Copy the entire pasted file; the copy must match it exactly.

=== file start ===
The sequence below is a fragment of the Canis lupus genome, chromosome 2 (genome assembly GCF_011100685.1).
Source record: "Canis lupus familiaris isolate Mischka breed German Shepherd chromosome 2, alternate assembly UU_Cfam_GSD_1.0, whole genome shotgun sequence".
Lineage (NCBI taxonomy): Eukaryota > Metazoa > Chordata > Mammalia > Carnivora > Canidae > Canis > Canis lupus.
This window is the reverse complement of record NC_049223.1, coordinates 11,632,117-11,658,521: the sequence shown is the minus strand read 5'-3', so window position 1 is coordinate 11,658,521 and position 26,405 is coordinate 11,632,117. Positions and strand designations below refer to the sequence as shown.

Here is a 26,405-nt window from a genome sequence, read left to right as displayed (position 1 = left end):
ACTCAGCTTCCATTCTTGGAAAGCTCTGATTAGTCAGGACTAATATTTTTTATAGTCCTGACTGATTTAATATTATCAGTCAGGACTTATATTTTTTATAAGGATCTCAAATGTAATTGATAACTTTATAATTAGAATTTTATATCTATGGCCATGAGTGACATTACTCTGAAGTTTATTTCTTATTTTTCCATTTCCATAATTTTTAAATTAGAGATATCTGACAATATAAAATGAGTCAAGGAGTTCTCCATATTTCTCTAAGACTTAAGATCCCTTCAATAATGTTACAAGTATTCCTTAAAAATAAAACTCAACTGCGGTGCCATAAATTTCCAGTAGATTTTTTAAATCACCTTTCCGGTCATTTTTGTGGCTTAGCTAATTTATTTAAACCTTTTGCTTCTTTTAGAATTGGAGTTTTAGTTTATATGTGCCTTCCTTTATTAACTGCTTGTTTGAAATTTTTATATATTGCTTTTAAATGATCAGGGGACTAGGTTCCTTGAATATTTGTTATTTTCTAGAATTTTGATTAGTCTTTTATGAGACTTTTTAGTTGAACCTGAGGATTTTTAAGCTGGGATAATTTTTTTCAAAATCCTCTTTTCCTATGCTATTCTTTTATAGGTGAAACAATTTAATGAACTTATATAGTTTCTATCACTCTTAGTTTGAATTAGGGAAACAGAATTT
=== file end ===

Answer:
The sequence below is a fragment of the Canis lupus genome, chromosome 2 (genome assembly GCF_011100685.1).
Source record: "Canis lupus familiaris isolate Mischka breed German Shepherd chromosome 2, alternate assembly UU_Cfam_GSD_1.0, whole genome shotgun sequence".
Lineage (NCBI taxonomy): Eukaryota > Metazoa > Chordata > Mammalia > Carnivora > Canidae > Canis > Canis lupus.
This window is the reverse complement of record NC_049223.1, coordinates 11,632,117-11,658,521: the sequence shown is the minus strand read 5'-3', so window position 1 is coordinate 11,658,521 and position 26,405 is coordinate 11,632,117. Positions and strand designations below refer to the sequence as shown.

Here is a 26,405-nt window from a genome sequence, read left to right as displayed (position 1 = left end):
ACTCAGCTTCCATTCTTGGAAAGCTCTGATTAGTCAGGACTAATATTTTTTATAGTCCTGACTGATTTAATATTATCAGTCAGGACTTATATTTTTTATAAGGATCTCAAATGTAATTGATAACTTTATAATTAGAATTTTATATCTATGGCCATGAGTGACATTACTCTGAAGTTTATTTCTTATTTTTCCATTTCCATAATTTTTAAATTAGAGATATCTGACAATATAAAATGAGTCAAGGAGTTCTCCATATTTCTCTAAGACTTAAGATCCCTTCAATAATGTTACAAGTATTCCTTAAAAATAAAACTCAACTGCGGTGCCATAAATTTCCAGTAGATTTTTTAAATCACCTTTCCGGTCATTTTTGTGGCTTAGCTAATTTATTTAAACCTTTTGCTTCTTTTAGAATTGGAGTTTTAGTTTATATGTGCCTTCCTTTATTAACTGCTTGTTTGAAATTTTTATATATTGCTTTTAAATGATCAGGGGACTAGGTTCCTTGAATATTTGTTATTTTCTAGAATTTTGATTAGTCTTTTATGAGACTTTTTAGTTGAACCTGAGGATTTTTAAGCTGGGATAATTTTTTTCAAAATCCTCTTTTCCTATGCTATTCTTTTATAGGTGAAACAATTTAATGAACTTATATAGTTTCTATCACTCTTAGTTTGAATTAGGGAAACAGAATTT